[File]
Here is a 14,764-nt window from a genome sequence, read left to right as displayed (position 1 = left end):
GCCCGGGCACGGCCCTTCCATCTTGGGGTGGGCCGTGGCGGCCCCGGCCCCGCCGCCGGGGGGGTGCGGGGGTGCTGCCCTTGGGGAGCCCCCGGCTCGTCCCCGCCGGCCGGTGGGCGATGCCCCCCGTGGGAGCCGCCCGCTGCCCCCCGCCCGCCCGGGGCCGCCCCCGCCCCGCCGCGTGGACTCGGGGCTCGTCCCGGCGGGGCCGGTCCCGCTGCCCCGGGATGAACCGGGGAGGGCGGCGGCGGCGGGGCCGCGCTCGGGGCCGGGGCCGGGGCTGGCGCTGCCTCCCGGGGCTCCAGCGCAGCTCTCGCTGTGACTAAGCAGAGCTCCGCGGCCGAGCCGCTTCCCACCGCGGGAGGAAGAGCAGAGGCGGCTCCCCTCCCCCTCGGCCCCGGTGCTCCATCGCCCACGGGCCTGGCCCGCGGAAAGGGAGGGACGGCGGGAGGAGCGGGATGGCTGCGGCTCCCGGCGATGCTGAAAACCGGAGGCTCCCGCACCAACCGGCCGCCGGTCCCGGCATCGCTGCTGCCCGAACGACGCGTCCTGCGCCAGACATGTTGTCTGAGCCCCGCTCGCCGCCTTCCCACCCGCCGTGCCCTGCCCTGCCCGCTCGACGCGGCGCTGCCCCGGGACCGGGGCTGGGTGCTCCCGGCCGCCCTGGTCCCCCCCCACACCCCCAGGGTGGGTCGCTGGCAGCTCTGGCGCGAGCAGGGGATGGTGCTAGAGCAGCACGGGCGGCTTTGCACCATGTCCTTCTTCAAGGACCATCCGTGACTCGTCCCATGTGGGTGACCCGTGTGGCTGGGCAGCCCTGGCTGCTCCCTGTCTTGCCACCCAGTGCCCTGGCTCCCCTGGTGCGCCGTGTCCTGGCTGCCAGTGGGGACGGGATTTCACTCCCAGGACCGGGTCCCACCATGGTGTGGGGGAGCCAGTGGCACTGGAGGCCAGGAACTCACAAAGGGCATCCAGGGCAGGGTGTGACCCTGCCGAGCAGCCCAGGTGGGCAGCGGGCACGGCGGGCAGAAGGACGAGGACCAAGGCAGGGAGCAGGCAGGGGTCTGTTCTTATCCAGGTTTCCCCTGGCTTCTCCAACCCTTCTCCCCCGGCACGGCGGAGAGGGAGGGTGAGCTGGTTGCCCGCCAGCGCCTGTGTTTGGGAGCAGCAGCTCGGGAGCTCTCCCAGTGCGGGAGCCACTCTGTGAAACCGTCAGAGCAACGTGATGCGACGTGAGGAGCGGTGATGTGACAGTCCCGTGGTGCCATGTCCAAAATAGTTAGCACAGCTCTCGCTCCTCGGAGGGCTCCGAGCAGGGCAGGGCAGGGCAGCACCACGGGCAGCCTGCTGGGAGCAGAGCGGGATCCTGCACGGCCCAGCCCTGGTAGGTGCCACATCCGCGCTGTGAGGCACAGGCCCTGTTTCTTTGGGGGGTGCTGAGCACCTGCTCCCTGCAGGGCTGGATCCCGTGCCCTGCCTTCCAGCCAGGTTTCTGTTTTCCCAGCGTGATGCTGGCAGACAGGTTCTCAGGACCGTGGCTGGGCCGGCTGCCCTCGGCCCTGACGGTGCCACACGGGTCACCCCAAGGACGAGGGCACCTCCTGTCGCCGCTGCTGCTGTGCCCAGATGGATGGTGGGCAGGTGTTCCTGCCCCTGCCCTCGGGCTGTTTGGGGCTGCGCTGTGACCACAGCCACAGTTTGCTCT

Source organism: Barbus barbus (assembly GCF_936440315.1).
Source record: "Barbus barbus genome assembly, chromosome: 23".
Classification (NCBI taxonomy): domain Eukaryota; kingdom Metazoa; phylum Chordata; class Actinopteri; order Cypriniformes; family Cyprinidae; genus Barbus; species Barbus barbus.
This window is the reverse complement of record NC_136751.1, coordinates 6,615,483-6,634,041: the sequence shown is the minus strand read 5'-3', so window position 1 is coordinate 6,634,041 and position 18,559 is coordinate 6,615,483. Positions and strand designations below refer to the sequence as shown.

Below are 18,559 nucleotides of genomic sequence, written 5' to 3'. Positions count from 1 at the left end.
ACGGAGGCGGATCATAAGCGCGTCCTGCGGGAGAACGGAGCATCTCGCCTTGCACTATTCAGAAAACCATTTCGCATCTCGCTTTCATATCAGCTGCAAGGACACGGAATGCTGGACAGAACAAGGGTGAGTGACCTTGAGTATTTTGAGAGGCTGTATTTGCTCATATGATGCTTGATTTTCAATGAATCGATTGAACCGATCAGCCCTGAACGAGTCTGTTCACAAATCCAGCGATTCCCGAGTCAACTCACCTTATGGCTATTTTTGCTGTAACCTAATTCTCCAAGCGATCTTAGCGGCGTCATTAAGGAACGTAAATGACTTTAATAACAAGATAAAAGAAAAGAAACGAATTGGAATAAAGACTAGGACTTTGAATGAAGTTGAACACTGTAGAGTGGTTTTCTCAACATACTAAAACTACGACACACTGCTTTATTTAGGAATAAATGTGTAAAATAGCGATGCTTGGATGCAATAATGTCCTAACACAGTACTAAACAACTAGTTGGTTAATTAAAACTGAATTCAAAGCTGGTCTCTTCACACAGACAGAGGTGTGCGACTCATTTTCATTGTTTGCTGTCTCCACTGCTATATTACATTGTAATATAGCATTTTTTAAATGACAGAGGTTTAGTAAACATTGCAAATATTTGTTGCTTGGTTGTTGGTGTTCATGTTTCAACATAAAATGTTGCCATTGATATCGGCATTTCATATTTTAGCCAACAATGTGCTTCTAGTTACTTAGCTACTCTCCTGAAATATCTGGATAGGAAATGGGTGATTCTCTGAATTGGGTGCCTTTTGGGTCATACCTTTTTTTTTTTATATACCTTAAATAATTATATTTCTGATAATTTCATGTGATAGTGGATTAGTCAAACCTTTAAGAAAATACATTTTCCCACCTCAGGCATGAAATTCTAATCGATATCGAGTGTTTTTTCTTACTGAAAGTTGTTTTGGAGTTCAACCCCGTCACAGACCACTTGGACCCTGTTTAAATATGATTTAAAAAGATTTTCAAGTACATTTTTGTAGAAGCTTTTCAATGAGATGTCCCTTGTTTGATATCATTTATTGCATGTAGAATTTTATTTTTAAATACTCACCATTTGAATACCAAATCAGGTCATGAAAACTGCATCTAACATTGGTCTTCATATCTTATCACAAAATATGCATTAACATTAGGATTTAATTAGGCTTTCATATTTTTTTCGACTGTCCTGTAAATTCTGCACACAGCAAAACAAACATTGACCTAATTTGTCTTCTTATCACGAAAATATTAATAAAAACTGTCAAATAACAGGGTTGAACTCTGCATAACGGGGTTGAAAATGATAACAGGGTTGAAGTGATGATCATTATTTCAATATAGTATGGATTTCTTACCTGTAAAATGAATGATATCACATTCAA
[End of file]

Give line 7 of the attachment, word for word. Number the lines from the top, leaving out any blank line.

Below are 18,559 nucleotides of genomic sequence, written 5' to 3'. Positions count from 1 at the left end.